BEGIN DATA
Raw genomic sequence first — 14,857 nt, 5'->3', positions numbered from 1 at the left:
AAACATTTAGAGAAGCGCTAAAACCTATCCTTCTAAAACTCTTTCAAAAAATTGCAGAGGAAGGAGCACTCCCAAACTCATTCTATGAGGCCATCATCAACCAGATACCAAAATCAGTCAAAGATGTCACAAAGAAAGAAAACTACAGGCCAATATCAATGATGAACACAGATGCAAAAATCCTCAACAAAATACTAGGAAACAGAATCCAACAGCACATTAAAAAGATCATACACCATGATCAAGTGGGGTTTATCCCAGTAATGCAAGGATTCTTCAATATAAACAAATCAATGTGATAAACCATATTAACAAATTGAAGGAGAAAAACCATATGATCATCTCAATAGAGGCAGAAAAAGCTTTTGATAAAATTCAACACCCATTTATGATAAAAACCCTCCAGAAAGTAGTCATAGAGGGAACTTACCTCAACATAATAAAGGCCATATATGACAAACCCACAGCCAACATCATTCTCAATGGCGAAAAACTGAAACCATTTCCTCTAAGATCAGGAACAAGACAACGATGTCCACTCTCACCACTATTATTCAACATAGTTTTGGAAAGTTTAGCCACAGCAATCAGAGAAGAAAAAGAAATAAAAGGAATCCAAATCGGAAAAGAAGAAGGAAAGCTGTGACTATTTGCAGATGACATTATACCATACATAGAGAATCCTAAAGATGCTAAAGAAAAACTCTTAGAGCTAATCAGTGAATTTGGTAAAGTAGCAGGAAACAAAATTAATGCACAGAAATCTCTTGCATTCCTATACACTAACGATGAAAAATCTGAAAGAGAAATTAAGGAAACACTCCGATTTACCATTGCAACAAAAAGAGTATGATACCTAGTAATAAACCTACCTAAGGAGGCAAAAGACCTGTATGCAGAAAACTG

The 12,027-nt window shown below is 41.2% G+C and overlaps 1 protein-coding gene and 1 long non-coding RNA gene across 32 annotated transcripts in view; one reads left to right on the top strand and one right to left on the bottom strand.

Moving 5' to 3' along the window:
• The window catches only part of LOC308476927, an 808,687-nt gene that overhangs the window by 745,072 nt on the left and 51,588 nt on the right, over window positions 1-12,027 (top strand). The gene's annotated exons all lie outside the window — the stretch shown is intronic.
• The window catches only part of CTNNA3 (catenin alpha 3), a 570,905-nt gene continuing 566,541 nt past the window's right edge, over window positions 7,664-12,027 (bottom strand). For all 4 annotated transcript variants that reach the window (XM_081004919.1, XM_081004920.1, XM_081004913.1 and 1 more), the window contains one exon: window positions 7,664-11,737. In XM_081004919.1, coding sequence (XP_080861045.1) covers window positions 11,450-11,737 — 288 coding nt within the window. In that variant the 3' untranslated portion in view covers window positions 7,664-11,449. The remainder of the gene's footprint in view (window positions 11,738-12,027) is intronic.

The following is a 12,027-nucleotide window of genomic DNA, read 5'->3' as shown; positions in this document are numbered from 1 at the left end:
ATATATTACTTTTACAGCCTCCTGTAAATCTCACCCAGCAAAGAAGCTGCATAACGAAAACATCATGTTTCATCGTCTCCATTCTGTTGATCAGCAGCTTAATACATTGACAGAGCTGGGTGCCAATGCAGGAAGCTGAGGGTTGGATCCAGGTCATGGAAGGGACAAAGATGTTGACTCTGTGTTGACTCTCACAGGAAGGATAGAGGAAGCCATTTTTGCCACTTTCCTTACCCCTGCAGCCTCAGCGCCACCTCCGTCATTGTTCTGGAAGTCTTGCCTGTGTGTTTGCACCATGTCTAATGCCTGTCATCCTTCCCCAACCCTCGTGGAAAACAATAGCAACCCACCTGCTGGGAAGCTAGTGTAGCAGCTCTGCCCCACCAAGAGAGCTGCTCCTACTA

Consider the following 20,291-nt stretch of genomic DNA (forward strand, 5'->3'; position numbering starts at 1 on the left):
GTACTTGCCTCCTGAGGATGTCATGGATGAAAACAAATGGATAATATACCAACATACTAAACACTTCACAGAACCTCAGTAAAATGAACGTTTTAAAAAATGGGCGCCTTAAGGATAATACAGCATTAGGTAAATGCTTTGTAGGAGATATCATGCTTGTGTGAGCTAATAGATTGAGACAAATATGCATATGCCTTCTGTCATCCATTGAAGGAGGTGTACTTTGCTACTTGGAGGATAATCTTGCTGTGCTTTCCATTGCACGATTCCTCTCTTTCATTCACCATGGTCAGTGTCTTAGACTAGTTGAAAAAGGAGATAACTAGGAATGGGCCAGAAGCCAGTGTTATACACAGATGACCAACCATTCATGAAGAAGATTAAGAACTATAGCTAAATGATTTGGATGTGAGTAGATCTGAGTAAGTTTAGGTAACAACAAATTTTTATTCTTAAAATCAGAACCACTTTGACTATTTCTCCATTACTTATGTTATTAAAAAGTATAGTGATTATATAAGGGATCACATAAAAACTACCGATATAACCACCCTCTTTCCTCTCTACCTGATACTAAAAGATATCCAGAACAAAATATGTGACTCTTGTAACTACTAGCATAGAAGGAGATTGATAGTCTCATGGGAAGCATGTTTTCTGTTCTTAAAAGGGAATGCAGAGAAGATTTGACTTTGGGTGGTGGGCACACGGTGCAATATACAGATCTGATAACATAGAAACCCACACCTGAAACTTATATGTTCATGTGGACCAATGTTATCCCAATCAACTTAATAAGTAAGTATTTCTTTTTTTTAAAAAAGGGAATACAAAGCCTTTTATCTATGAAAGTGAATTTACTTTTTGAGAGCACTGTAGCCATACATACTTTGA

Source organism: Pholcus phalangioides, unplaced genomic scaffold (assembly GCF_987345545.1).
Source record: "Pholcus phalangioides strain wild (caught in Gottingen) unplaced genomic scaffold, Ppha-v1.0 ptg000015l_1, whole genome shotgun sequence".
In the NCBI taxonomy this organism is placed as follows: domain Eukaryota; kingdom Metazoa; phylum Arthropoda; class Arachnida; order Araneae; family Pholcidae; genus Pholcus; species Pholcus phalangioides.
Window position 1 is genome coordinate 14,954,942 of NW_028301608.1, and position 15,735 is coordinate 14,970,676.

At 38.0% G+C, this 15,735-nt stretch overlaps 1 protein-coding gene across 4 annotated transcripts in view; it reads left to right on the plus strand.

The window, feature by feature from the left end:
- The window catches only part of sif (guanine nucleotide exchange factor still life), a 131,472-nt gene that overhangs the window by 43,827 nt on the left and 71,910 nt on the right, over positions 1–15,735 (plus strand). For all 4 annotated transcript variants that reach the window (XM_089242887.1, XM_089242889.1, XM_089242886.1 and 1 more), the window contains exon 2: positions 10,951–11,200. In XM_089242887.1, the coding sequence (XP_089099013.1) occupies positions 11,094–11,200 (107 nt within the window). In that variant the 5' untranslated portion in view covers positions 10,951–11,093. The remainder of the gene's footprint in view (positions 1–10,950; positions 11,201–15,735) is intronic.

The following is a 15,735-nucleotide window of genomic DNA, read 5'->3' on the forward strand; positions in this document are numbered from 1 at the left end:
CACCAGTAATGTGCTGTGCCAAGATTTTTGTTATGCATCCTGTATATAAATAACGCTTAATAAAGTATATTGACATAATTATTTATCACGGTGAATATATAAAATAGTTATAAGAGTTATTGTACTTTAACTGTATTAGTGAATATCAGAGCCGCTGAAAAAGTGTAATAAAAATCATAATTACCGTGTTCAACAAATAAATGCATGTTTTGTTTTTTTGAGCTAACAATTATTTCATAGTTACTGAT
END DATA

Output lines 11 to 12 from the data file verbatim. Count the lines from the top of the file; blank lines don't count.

Source organism: Pholcus phalangioides, unplaced genomic scaffold (assembly GCF_987345545.1).
Source record: "Pholcus phalangioides strain wild (caught in Gottingen) unplaced genomic scaffold, Ppha-v1.0 ptg000015l_1, whole genome shotgun sequence".